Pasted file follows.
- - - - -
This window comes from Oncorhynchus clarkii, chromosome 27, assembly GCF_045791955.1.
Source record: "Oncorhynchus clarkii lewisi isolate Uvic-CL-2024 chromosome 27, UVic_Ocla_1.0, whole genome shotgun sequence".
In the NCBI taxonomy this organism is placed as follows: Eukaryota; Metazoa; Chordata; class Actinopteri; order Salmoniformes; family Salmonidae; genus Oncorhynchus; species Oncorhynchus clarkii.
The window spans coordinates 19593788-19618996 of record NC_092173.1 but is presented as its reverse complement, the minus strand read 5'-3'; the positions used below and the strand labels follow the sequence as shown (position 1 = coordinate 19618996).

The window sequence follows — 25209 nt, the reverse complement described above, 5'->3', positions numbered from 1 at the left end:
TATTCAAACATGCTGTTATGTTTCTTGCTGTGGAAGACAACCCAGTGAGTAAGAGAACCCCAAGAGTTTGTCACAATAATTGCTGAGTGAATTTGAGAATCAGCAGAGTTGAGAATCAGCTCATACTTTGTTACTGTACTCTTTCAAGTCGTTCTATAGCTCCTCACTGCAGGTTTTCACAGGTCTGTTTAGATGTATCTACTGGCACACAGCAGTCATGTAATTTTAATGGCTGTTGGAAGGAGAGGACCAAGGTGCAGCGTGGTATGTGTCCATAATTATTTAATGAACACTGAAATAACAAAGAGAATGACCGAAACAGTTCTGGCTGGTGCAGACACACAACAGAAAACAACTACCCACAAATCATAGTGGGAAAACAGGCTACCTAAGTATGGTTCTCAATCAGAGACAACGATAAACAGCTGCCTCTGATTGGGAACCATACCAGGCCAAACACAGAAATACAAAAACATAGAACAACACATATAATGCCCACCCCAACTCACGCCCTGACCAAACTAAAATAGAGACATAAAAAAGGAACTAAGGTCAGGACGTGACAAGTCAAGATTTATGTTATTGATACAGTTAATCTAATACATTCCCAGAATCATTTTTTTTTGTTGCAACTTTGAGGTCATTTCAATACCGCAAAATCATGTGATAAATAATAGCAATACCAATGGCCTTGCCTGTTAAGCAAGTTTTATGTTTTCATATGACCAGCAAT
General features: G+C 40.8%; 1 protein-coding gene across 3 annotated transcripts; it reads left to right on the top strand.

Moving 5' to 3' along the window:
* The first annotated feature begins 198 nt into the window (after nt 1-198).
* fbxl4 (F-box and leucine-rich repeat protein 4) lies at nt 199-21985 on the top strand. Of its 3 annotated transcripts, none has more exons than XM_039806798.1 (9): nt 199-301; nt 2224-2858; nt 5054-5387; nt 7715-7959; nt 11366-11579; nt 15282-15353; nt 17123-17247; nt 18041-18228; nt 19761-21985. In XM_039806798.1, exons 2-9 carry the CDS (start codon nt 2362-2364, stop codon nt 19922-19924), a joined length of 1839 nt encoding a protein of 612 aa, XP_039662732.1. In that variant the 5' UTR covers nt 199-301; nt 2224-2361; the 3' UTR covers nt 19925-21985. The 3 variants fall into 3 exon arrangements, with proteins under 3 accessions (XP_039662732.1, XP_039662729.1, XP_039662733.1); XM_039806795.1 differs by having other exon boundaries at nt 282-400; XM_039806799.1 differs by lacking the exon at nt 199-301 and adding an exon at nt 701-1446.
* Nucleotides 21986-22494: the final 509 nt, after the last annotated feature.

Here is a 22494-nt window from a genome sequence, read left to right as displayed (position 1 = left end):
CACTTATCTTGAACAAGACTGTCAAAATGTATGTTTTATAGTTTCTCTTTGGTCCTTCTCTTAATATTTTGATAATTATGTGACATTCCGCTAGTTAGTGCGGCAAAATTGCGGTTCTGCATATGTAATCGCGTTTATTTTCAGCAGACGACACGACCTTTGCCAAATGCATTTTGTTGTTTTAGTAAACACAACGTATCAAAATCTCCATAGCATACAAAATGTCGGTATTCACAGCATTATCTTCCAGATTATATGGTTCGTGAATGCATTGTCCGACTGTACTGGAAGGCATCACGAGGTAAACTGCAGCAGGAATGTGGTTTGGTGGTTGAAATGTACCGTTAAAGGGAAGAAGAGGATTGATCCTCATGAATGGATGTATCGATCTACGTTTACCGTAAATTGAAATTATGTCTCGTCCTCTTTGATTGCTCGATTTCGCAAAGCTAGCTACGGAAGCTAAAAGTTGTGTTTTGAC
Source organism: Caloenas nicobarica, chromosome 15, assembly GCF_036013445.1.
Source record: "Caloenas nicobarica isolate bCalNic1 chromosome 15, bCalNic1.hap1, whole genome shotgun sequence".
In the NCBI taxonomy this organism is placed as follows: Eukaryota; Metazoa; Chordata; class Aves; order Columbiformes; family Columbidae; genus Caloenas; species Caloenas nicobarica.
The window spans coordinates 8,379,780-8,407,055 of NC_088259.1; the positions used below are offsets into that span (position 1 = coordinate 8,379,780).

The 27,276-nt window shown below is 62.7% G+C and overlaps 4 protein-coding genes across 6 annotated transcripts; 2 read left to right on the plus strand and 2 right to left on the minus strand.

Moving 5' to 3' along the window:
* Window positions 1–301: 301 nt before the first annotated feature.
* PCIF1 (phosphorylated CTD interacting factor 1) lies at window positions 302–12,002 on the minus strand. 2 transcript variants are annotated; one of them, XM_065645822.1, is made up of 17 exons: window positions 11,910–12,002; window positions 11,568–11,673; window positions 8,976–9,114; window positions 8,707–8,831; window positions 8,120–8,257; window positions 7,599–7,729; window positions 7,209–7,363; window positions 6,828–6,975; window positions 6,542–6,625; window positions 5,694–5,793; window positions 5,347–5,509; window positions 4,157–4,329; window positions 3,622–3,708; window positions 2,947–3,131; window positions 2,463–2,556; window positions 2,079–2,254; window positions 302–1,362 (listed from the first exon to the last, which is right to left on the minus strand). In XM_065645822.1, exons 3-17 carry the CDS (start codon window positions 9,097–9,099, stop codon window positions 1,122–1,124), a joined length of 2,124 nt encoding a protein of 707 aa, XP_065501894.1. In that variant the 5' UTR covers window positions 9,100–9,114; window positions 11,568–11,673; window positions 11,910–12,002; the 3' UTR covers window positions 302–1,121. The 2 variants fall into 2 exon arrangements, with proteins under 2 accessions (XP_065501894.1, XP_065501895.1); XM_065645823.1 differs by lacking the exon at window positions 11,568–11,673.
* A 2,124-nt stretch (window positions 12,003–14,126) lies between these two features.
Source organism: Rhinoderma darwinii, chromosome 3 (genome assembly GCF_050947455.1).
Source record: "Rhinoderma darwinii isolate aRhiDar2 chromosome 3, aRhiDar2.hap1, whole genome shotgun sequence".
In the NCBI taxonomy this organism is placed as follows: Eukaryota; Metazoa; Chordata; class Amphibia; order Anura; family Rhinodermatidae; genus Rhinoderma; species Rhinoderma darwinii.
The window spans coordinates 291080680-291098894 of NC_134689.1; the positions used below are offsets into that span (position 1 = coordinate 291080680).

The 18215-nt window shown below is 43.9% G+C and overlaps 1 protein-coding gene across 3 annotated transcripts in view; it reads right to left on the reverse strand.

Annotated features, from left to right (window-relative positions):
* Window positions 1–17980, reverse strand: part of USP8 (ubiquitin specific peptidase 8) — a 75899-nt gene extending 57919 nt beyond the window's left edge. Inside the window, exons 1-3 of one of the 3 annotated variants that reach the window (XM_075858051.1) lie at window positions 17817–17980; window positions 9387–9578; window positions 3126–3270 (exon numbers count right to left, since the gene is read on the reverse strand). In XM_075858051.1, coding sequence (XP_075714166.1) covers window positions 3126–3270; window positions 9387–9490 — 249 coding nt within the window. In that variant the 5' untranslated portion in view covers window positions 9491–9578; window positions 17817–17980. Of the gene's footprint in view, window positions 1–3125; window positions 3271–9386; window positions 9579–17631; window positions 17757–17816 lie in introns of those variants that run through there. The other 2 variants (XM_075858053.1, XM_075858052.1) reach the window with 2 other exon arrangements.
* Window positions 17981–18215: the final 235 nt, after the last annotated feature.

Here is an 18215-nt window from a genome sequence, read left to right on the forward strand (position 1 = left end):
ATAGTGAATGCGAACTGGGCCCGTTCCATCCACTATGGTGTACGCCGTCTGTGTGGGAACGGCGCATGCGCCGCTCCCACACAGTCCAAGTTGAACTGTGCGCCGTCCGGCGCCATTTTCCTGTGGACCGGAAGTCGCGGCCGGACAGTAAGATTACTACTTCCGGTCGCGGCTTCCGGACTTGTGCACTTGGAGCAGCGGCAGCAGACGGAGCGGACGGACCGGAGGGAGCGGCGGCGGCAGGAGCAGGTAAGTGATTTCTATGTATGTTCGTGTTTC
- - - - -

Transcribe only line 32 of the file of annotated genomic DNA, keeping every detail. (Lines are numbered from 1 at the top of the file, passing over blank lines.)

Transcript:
ATAGTGAATGCGAACTGGGCCCGTTCCATCCACTATGGTGTACGCCGTCTGTGTGGGAACGGCGCATGCGCCGCTCCCACACAGTCCAAGTTGAACTGTGCGCCGTCCGGCGCCATTTTCCTGTGGACCGGAAGTCGCGGCCGGACAGTAAGATTACTACTTCCGGTCGCGGCTTCCGGACTTGTGCACTTGGAGCAGCGGCAGCAGACGGAGCGGACGGACCGGAGGGAGCGGCGGCGGCAGGAGCAGGTAAGTGATTTCTATGTATGTTCGTGTTTC